On Oct 27, 2005, at 2:06 PM, Andrew Nagy wrote:
> I have been thinking of ways, similiar to what you have done that you
> mentioned below with the Ockham project, to allow more modern day
> with our library catalog. I have been beginning to think about
> a way to index/harvest our entire catalog (and allow this indexing
> process to run every so often) to allow our own custom access methods.
> We could then generate our own custom RSS feeds of new books, allow
> efficient/enticing search interfaces, etc.
> Do you know of any existing software for indexing or harvesting a
> catalog into another datastore (SQL Database, XML Database, etc).
> I am
> sure I could fetch all of the records somehow through Z39.50 and
> dump it
> into a MySQL database, but maybe there is some better method?
I too have thought about harvesting content from my local catalog and
providing new interfaces to the content, and I might go about this in
a number of different ways.
1. I might use OAI to harvest the content, cache is locally, and
provide services against the cache. This cache might be saved on a
file system, but more likely into a relational database.
2. I might simply dump all the MARC records from my catalog,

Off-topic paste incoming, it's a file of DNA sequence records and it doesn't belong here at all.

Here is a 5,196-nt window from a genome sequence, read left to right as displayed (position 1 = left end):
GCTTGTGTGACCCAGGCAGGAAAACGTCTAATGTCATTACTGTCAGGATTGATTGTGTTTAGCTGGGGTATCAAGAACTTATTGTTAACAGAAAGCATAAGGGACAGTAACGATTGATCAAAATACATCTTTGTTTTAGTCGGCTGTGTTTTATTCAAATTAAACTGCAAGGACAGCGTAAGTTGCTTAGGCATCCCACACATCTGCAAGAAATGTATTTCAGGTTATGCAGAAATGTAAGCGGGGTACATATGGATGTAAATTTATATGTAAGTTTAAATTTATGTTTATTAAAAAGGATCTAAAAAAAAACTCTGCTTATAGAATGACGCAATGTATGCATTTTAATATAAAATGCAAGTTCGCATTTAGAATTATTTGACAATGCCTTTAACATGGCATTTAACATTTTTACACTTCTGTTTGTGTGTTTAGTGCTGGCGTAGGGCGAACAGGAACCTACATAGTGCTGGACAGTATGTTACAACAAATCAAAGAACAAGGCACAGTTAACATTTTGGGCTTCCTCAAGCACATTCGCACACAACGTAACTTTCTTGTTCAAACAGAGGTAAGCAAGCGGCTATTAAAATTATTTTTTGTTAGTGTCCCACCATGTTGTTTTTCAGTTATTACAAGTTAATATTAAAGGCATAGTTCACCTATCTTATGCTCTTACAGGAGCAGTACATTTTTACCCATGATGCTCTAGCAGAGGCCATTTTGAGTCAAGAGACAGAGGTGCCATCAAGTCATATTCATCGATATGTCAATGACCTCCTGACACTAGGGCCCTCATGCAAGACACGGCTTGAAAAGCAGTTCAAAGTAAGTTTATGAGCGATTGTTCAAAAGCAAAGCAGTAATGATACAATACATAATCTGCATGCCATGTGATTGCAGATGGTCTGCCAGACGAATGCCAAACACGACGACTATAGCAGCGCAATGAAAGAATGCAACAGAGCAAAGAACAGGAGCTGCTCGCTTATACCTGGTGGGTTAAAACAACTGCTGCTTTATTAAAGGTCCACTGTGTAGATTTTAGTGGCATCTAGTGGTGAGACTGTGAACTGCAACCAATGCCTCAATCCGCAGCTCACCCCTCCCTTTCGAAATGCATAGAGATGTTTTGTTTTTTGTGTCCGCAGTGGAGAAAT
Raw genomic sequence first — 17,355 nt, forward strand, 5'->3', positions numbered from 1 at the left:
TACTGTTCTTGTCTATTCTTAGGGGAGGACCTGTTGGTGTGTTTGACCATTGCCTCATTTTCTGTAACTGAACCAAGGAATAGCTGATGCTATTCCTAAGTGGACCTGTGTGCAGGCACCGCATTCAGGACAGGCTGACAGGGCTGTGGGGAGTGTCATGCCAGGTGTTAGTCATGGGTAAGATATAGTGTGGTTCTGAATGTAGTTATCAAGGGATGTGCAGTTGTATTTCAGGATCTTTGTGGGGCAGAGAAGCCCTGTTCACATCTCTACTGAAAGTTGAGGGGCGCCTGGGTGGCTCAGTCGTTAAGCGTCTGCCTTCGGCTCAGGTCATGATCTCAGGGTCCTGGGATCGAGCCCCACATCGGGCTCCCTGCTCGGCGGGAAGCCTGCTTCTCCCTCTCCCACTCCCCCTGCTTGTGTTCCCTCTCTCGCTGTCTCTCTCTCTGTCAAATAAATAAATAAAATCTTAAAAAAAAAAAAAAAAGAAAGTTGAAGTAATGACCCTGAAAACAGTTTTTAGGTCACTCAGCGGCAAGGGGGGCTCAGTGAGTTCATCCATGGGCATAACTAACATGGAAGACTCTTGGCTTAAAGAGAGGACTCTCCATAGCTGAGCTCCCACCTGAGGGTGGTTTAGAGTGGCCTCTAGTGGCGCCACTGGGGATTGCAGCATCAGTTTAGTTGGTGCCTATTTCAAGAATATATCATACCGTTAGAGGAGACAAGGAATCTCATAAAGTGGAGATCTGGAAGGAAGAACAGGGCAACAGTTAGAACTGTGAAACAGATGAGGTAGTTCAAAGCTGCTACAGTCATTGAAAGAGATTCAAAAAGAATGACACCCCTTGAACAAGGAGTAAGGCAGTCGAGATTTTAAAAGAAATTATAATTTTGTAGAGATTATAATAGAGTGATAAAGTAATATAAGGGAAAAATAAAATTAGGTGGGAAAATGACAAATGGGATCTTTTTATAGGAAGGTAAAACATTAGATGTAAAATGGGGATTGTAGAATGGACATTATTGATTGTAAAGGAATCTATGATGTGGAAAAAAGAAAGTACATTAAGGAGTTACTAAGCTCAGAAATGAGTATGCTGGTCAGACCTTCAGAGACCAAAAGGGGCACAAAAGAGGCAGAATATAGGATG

transform them into something more readable, say sets of HTML/XML
records, and provide services against these files.
The weakest link in my chain would be my indexer. Relational
databases are notoriously ill-equipped to handle free text searching.
Yes, you can implement it and you can use various database-specific
features to implement free text searching, but they still won't work
as well as an indexer. My only experience with indexers lies in
things like swish-e and Plucene. I sincerely wonder whether or not
these indexers would be up to the task.
Supposing I could find/use an indexer that was satisfactory, I would
then provide simple and advanced (SRU/OpenSearch) search features
against the index of holdings. Search results would then be enhanced
with the features such as borrow, re-new, review, put on reserve,
save as citation, email, "get it for me", put on hold, "what's new?",
view as RSS, etc. These services would require a list of authorized
users of the system -- a patron database.
In short, since I would have direct access to the data, and since I
would have direct to the index, I would use my skills to provide
services them. For the most part, I don't mind back-end,
administrative, data-entry interfaces to our various systems, but I
do have problems with the end-user interfaces. Let me use those back-
ends to create and store my data, then give me unfettered access to
the data and I will provide my own end-user interfaces. Another
alternative is to exploit (industry standard) Web Services computing
techniques against the existing integrated library system. In this
way you get XML data (information without presentation) back and you
can begin to do the same things.
Eric Lease Morgan
University Libraries of Notre Dame